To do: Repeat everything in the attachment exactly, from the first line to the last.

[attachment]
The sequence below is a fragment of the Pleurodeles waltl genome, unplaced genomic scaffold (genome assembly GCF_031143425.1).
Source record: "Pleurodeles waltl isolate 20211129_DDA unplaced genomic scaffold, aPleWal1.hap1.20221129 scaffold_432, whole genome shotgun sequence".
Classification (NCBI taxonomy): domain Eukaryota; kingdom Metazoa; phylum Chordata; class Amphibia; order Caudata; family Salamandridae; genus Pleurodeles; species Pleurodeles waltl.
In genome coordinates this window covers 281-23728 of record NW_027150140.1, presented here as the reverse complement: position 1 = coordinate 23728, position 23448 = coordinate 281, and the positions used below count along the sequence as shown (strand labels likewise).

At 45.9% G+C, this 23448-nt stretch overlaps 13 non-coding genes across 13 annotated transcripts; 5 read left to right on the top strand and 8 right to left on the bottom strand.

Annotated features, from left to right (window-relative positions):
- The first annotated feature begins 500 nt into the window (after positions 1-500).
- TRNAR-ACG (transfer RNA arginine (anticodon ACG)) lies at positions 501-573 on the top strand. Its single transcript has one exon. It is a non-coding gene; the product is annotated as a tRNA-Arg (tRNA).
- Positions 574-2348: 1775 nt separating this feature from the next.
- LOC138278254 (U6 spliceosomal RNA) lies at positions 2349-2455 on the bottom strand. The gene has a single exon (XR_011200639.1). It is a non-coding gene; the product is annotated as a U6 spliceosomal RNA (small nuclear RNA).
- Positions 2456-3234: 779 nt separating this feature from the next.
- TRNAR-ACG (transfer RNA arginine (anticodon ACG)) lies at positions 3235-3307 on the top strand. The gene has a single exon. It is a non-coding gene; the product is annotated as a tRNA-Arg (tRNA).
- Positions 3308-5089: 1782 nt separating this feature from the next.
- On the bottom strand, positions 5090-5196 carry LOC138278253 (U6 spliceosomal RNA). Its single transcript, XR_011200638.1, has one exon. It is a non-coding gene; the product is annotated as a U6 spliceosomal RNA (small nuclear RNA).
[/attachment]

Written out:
The sequence below is a fragment of the Pleurodeles waltl genome, unplaced genomic scaffold (genome assembly GCF_031143425.1).
Source record: "Pleurodeles waltl isolate 20211129_DDA unplaced genomic scaffold, aPleWal1.hap1.20221129 scaffold_432, whole genome shotgun sequence".
Classification (NCBI taxonomy): domain Eukaryota; kingdom Metazoa; phylum Chordata; class Amphibia; order Caudata; family Salamandridae; genus Pleurodeles; species Pleurodeles waltl.
In genome coordinates this window covers 281-23728 of record NW_027150140.1, presented here as the reverse complement: position 1 = coordinate 23728, position 23448 = coordinate 281, and the positions used below count along the sequence as shown (strand labels likewise).

At 45.9% G+C, this 23448-nt stretch overlaps 13 non-coding genes across 13 annotated transcripts; 5 read left to right on the top strand and 8 right to left on the bottom strand.

Annotated features, from left to right (window-relative positions):
- The first annotated feature begins 500 nt into the window (after positions 1-500).
- TRNAR-ACG (transfer RNA arginine (anticodon ACG)) lies at positions 501-573 on the top strand. Its single transcript has one exon. It is a non-coding gene; the product is annotated as a tRNA-Arg (tRNA).
- Positions 574-2348: 1775 nt separating this feature from the next.
- LOC138278254 (U6 spliceosomal RNA) lies at positions 2349-2455 on the bottom strand. The gene has a single exon (XR_011200639.1). It is a non-coding gene; the product is annotated as a U6 spliceosomal RNA (small nuclear RNA).
- Positions 2456-3234: 779 nt separating this feature from the next.
- TRNAR-ACG (transfer RNA arginine (anticodon ACG)) lies at positions 3235-3307 on the top strand. The gene has a single exon. It is a non-coding gene; the product is annotated as a tRNA-Arg (tRNA).
- Positions 3308-5089: 1782 nt separating this feature from the next.
- On the bottom strand, positions 5090-5196 carry LOC138278253 (U6 spliceosomal RNA). Its single transcript, XR_011200638.1, has one exon. It is a non-coding gene; the product is annotated as a U6 spliceosomal RNA (small nuclear RNA).